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Foundation building trust one pair of socks at a time

San Diego River Park Foundation is hosting a sock drive for homeless residents from 3 to 5 p.m. on Dec. 4 in the organization’s headquarters parking lot at 4891 Pacific Highway.

Foundation founder Rob Hutsel said there are two reasons the organization is collecting socks for residents experiencing homelessness who camp along the river: the socks themselves, and as a means to build trust.

The San Diego River originates in the Cuyamaca mountains, runs locally with tributaries like Chocolate Creek and Peutz Creek in Alpine, through Lakeside and Santee, and continues to San Diego with homeless residents camped near the river bed at multiple points along the way.

“We know the vast majority of the people living there are the hardest to reach. For whatever reason, they decline services and a lot of that has to do with trust. Someone who works in the riverbed every day can grow to overcome that lack of trust. When we give socks as a care package, they see us as someone they can trust,” Hutsel said.

Completely apart from the Regional Task Force on Homelessness’ Point in Time count which takes place one night each year, the foundation completes a quarterly survey of everyone they encounter living in the riverbed, Hutsel said, and can identify where to locate individuals.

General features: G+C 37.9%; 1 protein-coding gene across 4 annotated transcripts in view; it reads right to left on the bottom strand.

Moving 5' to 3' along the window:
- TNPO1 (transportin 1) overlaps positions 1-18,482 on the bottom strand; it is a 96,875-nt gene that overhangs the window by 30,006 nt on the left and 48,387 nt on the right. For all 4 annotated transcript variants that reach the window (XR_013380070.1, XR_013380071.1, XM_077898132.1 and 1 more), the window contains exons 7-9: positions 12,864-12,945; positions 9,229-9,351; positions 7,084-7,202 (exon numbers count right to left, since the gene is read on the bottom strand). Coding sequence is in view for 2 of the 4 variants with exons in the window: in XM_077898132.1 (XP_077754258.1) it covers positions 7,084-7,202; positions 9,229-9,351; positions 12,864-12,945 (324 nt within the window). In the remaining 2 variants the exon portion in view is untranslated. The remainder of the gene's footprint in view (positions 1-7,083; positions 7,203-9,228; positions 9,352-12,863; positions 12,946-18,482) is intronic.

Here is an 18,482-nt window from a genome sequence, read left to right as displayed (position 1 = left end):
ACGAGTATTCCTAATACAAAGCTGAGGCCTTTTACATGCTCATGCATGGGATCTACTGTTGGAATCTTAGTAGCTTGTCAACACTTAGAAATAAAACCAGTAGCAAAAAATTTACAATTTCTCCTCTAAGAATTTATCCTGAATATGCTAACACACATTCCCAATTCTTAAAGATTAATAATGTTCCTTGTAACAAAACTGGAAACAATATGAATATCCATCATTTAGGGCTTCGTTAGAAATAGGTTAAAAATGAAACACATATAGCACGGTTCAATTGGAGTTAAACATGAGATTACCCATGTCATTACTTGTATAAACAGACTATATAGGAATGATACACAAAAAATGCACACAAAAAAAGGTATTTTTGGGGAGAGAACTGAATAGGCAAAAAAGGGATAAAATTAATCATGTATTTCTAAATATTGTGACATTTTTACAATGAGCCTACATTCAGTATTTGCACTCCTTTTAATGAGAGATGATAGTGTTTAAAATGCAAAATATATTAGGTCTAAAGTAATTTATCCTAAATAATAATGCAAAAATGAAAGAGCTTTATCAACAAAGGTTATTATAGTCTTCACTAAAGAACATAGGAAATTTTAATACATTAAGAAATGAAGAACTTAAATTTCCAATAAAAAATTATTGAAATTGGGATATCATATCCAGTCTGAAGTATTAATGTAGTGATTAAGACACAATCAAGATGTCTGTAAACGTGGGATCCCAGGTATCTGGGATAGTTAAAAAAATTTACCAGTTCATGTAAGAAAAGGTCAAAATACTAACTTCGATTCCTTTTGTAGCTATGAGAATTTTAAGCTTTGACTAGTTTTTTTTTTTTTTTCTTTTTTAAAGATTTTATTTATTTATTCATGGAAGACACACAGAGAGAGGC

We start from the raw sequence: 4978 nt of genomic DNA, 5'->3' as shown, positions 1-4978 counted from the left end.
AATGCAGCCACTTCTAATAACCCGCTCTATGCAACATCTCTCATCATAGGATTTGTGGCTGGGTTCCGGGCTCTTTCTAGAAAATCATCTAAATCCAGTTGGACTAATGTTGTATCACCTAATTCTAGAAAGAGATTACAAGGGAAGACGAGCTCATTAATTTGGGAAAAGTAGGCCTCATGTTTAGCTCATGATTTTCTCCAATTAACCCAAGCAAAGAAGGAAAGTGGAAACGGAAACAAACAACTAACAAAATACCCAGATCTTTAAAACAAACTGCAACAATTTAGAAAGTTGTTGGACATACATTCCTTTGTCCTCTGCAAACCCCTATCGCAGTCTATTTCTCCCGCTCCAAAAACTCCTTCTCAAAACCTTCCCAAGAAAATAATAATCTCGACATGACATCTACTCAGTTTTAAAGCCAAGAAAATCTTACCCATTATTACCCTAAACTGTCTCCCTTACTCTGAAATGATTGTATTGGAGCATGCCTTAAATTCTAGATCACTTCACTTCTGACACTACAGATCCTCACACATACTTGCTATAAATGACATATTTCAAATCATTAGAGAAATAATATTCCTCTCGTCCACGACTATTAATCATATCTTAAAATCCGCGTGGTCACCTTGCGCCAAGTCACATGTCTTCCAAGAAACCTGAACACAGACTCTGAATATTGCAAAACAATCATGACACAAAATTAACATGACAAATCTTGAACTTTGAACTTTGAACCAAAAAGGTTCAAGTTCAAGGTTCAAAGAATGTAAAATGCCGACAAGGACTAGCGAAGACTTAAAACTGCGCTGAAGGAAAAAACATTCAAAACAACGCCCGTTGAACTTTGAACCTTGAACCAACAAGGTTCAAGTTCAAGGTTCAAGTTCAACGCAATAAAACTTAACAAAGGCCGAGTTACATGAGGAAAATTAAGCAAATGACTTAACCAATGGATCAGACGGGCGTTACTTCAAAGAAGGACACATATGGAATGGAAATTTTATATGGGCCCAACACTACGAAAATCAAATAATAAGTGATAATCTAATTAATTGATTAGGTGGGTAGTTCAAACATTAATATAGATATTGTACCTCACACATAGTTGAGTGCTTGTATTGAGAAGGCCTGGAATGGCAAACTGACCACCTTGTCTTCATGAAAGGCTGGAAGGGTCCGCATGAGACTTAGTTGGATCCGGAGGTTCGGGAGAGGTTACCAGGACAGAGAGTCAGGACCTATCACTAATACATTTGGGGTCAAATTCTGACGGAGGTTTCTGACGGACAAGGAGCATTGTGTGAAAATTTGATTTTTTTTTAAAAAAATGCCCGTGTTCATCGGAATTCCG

“We know there are 402 people currently living in the riverbed, know exactly where the people are and go out with homeless outreach workers from PATH to hand out care packages directly to people where they live,” Hutsel said.

Foundation staff documented over 90% of trash removed from the riverbed with each cleanup is due to homeless residents who camp there, a problem Hutsel says is not just about people needing a place to live but also creates environmental damage.

Gaining trust through socks is a first step toward connecting homeless residents with help, not just for their own benefit but to preserve local watersheds and the river system.

“We have people out on the riverbed two days a week doing data collection, and three days cleaning up trash— there needs to be a level of trust with the people who live in the riverbed. Some of them can be a little scary, or threatened by our presence. By handing out socks, we can create an environment where we can complete our ecological mission,” Hutsel said.

Visit for more information on volunteering, donations, or other SDRPF events.

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Source: East County Californian

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